Chelsea Green Publishing

Chelsea Green Blog

Pre-Release Special: Top-Bar Beekeeping!

Beekeeping is all the buzz these days. Honey loving people are setting up hives in backyards, on rooftops, and empty lots. Even our first lady, Michele Obama, has bees in the White House kitchen garden!

Most of the hives you see are the boxy industrial sort, and these are usually fitted with plastic sheets that guide the bees’ comb-making into straightforward, rational, flat, and easy-to use shapes. They’re perfect for the commercial production of honey, but bees aren’t made to build that way. Left to their own devices they’ll build combs in rounded, fractal shapes — and a new movement in beekeeping says that’s the healthiest way they can do it, and may help thwart colony collapse disorder. Our new book, Top-Bar Beekeeping: Organic Practices for Honeybee Health, explains the why and how of this innovative hive design, and to celebrate it’s arrival we’ve put it on sale for 25% off until September 27.
“This is an excellent guide for hobby beekeepers who wish to keep bees using top-bar hives. Drawing on his more than 30 years of beekeeping experience in New Mexico, author Les Crowder describes in detail the special comb management techniques that this low-cost, but relatively intensive, form of beekeeping requires. Top-Bar Beekeeping also provides an eloquent appeal for beekeepers to make, care, respect, and revere the foundation of their relationships with the bees.”  —Thomas D. Seeley, Cornell University; author of Honeybee Democracy and The Wisdom of the Hive
With full-color photos throughout, plus charts to explain key concepts, Top-Bar Beekeeping will take you from building your first hive, to caring for your swarm, harvesting honey, and putting that extra beeswax to good use. Get a copy this week, and save 25%!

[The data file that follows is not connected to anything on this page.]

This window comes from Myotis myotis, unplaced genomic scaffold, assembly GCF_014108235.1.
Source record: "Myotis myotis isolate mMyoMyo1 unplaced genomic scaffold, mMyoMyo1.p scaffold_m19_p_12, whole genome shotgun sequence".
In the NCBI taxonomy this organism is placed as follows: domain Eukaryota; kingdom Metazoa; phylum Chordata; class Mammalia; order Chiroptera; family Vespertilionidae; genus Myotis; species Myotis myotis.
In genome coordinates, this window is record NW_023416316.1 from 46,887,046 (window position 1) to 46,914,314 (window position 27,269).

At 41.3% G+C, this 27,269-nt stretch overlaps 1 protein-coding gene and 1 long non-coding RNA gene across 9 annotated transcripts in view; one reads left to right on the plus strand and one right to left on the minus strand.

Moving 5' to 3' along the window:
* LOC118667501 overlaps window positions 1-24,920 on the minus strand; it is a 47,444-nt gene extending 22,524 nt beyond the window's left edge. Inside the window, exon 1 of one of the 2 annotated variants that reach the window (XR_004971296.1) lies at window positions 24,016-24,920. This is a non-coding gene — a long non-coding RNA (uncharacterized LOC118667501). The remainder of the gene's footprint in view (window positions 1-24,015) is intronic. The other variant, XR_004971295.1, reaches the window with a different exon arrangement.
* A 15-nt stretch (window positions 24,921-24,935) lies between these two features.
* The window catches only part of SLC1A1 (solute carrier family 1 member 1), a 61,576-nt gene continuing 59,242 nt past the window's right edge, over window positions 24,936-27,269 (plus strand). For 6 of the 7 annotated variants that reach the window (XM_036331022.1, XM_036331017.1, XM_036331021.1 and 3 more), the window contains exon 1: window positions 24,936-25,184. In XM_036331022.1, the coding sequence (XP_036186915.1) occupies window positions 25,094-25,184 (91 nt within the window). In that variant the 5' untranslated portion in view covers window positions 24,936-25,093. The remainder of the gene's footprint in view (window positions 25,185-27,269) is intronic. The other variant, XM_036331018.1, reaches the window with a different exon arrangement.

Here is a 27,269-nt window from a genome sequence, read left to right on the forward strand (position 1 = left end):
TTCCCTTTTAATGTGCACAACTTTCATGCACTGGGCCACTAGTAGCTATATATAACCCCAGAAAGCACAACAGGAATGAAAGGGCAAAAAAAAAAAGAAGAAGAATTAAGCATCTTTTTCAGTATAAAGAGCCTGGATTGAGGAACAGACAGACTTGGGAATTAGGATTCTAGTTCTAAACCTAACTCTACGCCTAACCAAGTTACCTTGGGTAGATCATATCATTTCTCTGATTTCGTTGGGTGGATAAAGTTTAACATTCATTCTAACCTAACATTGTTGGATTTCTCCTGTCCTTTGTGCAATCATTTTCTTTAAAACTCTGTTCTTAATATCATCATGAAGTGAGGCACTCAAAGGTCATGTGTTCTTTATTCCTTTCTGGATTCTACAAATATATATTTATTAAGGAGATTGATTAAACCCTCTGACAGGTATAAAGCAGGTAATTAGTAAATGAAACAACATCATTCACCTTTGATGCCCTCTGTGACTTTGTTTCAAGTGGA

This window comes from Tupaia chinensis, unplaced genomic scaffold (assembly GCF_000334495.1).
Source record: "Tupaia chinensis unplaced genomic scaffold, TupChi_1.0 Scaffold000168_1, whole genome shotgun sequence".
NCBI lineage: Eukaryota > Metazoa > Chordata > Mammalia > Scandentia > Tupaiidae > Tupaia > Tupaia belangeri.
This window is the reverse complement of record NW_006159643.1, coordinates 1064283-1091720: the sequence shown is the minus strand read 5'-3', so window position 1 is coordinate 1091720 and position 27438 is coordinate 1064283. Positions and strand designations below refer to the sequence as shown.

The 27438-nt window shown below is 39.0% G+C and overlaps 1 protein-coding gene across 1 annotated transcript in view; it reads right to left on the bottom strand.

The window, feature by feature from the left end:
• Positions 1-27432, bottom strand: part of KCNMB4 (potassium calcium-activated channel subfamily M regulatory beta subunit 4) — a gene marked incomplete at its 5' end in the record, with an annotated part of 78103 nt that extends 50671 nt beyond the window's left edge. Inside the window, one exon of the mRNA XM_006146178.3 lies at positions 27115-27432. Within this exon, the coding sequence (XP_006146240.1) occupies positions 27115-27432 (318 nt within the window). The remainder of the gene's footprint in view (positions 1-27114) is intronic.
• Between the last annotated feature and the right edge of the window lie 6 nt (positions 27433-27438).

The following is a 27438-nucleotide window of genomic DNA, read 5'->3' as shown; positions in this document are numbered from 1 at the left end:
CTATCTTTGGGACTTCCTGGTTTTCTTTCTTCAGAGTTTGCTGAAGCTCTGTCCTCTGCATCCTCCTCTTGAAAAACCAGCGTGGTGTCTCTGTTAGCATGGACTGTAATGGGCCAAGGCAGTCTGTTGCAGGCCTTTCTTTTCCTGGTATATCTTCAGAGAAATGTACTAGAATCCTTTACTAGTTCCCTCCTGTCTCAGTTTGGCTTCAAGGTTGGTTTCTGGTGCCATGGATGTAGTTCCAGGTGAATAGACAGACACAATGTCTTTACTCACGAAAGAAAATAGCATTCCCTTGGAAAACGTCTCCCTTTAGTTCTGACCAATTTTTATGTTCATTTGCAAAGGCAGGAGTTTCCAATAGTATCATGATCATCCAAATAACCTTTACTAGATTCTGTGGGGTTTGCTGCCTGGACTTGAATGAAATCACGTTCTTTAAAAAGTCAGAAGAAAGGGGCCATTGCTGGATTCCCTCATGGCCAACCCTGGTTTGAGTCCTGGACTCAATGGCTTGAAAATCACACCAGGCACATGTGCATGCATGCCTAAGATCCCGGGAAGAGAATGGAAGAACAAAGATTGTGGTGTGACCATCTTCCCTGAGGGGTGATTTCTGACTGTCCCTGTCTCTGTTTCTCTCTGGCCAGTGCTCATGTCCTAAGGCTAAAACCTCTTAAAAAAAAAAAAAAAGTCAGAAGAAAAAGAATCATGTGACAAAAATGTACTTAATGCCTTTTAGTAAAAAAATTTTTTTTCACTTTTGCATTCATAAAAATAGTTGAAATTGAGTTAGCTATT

We are Farmily: Everyday Life on Sole Food Street Farm

Food is the medium. The message is nourishment in its most elemental and spiritual form.That’s how author Michael Ableman sees the role of Sole Food Street Farm and the food it sells to markets, restaurants, and individuals.In the following excerpt from his new book, Street Farm: Growing Food, Jobs, and Hope on the Urban Frontier, […] Read More

Who Produces More Eggs: Ducks or Chickens?

During our monthlong focus on homesteading in September, we received a number of great questions with several of them centered on … ducks and chickens.Here is one such question that came in via Facebook:“I have read that ducks produce more eggs over a longer lifetime of productivity than chickens, but recently talked with a farmer […] Read More

From Farm-to-Table to Farm-to-Everything

No longer restricted to the elite segments of society, the farm-to-table movement now reaches a wide spectrum of Americans from hospital and office cafeterias to elementary schools and fast-casual restaurants.Nearly a century ago, the idea of “local food” would have seemed perplexing, since virtually all food was local. Today, most of the food consumed in […] Read More

The Three Cs of Farm-to-School

Most people know about the three “R’s” – reading, writing, and arithmetic. But, have you heard about the three “C’s”?If you, or your kid, is at a school that takes part in the Farm-to-School movement, then you may already know about them.October is National Farm-to-School month, and in their book Farm to Table, authors Darryl […] Read More

Homesteading: Highlighting Our Need For Each Other

Homesteading isn’t meant to be a solitary adventure, or done in isolation.Building and living on the independent farmstead takes at least one partner, if not several. That’s the advice of authors Shawn and Beth Dougherty. In their book The Independent Farmstead, The Sow’s Ear model for regenerating the land and growing food covers everything from […] Read More
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